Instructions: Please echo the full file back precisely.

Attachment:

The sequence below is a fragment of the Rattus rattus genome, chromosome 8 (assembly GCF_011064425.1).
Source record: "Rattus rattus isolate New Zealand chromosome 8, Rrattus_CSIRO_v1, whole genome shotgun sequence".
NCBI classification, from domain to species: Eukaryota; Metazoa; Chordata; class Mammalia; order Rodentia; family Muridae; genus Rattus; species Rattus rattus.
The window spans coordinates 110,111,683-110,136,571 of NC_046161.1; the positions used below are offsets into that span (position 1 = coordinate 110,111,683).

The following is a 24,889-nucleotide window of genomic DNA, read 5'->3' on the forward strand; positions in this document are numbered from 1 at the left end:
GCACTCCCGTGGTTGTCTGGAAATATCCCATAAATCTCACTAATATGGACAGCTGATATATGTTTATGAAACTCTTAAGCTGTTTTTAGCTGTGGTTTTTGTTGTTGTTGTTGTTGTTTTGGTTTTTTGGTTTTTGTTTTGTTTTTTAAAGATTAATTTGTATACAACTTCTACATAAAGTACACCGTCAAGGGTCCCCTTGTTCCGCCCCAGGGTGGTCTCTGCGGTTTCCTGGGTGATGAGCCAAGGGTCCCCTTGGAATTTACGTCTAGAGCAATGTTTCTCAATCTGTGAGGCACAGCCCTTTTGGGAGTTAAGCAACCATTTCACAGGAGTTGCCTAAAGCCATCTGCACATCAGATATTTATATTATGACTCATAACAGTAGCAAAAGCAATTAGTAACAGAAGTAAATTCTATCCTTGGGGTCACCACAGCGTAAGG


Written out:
The sequence below is a fragment of the Rattus rattus genome, chromosome 8 (assembly GCF_011064425.1).
Source record: "Rattus rattus isolate New Zealand chromosome 8, Rrattus_CSIRO_v1, whole genome shotgun sequence".
NCBI classification, from domain to species: Eukaryota; Metazoa; Chordata; class Mammalia; order Rodentia; family Muridae; genus Rattus; species Rattus rattus.
The window spans coordinates 110,111,683-110,136,571 of NC_046161.1; the positions used below are offsets into that span (position 1 = coordinate 110,111,683).

The following is a 24,889-nucleotide window of genomic DNA, read 5'->3' on the forward strand; positions in this document are numbered from 1 at the left end:
GCACTCCCGTGGTTGTCTGGAAATATCCCATAAATCTCACTAATATGGACAGCTGATATATGTTTATGAAACTCTTAAGCTGTTTTTAGCTGTGGTTTTTGTTGTTGTTGTTGTTGTTTTGGTTTTTTGGTTTTTGTTTTGTTTTTTAAAGATTAATTTGTATACAACTTCTACATAAAGTACACCGTCAAGGGTCCCCTTGTTCCGCCCCAGGGTGGTCTCTGCGGTTTCCTGGGTGATGAGCCAAGGGTCCCCTTGGAATTTACGTCTAGAGCAATGTTTCTCAATCTGTGAGGCACAGCCCTTTTGGGAGTTAAGCAACCATTTCACAGGAGTTGCCTAAAGCCATCTGCACATCAGATATTTATATTATGACTCATAACAGTAGCAAAAGCAATTAGTAACAGAAGTAAATTCTATCCTTGGGGTCACCACAGCGTAAGG